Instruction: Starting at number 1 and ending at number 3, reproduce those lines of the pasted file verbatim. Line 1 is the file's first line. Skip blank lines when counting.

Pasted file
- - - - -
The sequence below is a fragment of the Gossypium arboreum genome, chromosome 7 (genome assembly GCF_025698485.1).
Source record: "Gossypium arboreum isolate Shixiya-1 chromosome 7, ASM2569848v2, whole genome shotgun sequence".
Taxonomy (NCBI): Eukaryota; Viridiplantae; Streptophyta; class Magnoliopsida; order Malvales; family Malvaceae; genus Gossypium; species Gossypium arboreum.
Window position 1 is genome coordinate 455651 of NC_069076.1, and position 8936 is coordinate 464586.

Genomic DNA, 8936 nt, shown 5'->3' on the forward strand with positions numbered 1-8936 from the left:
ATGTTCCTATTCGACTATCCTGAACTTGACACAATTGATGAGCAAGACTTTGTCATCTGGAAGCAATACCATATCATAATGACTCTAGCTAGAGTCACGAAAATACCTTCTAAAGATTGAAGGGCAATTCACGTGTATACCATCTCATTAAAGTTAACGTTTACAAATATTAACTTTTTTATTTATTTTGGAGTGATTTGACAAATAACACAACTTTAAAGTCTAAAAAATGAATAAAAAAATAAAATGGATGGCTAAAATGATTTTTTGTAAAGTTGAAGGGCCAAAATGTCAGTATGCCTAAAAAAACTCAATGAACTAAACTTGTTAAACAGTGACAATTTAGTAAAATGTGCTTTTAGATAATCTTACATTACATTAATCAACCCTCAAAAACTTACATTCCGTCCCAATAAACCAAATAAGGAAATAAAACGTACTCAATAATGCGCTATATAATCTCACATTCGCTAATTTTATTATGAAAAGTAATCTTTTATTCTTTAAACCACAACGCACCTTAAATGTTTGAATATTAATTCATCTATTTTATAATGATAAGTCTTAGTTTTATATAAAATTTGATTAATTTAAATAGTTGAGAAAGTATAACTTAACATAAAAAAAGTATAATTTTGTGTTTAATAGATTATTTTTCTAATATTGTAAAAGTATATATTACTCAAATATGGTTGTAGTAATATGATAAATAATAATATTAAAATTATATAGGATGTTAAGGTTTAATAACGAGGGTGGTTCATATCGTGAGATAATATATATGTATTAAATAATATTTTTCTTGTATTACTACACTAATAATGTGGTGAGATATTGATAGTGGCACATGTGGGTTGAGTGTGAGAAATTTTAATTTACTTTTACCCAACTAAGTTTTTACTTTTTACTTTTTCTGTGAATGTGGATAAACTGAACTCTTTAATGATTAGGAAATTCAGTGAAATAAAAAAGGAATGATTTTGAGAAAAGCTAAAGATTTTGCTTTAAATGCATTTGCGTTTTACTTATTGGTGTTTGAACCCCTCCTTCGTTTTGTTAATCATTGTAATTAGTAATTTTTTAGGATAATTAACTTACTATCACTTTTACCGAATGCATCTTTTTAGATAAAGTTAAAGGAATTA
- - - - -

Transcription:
The sequence below is a fragment of the Gossypium arboreum genome, chromosome 7 (genome assembly GCF_025698485.1).
Source record: "Gossypium arboreum isolate Shixiya-1 chromosome 7, ASM2569848v2, whole genome shotgun sequence".
Taxonomy (NCBI): Eukaryota; Viridiplantae; Streptophyta; class Magnoliopsida; order Malvales; family Malvaceae; genus Gossypium; species Gossypium arboreum.